The Value of Knowing Your Values

What Is a Value?

Turning to “The Google,” here’s the definition: a person's principles or standards of behavior; one's judgment of what is important in life.

For example, money and time are not actually values (despite the picture). It is what money and time give us (or we think they give us) that we value.

An even easier way to think about it is this: Every action you take (or choose not to take) reflects your values, whether or not you realize it.

And that’s the important part: whether you realize it or not. Unconsciously living according to someone else’s values is likely to cause you confusion and unhappiness down the road.

A values assessment is one of the first things I ask my clients to do. Understanding your values helps clarify what makes you happy and can lead to easier decision making. But first it’s important to make sure those values are actually yours.

We have a tendency to accept the values that were passed down to us by family, friends, the community where we grew up, etc. The messages about what’s right and what’s important are buried deep in our brains from an early age. This is normal—but—the values you grew up with might not be the ones that make you happy. If you aren’t satisfied in your life, compare what you value with how you are living. Examining your values can help you discover the core of what brings you fulfillment.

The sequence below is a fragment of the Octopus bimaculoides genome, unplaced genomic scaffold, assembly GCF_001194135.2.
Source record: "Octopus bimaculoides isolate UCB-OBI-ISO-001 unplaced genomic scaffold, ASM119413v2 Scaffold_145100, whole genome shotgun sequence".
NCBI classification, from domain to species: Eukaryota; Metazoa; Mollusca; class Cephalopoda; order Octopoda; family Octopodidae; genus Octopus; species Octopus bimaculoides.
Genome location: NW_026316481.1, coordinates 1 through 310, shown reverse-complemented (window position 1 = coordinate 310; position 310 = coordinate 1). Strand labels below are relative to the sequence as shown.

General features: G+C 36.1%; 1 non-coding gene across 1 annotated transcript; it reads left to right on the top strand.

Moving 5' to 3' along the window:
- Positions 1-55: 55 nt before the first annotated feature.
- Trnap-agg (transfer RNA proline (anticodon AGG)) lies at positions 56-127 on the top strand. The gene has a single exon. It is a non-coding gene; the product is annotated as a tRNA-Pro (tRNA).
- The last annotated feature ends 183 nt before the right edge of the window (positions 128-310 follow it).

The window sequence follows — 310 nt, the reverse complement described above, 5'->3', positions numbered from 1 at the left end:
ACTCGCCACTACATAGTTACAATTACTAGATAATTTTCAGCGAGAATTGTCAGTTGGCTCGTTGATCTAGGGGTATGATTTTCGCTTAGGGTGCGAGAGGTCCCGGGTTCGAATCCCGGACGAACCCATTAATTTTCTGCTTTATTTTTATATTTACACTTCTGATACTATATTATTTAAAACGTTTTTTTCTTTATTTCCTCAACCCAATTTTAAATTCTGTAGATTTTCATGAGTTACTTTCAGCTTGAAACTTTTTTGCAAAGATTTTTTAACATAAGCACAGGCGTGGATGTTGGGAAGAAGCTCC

For example, a client of mine is incredibly creative and talented. However, creativity was not important in her family growing up; hard work was. It didn’t matter what she did, as long as she worked hard. Growing up on a farm, there was plenty of hard work to be done, but little attention and time for play, experimentation or creative pursuits. Her talents have languished in the pursuit of her parents’ values. Furthermore, the emphasis on hard work negated her creativity and play, making it seem frivolous. As a result, she never got the chance to develop her natural talents and live experiment with what was important to her.

It’s easy for us to adopt our parents’ values, but our parents lived through a different time and might have passed along a belief system that support a set of values that actually aren’t serving us.

Which is why my client came to see me. She has a hard time figuring out “what she should be when she grows up” because she spent her childhood absorbing and living according to someone else’s values. No wonder it’s difficult for he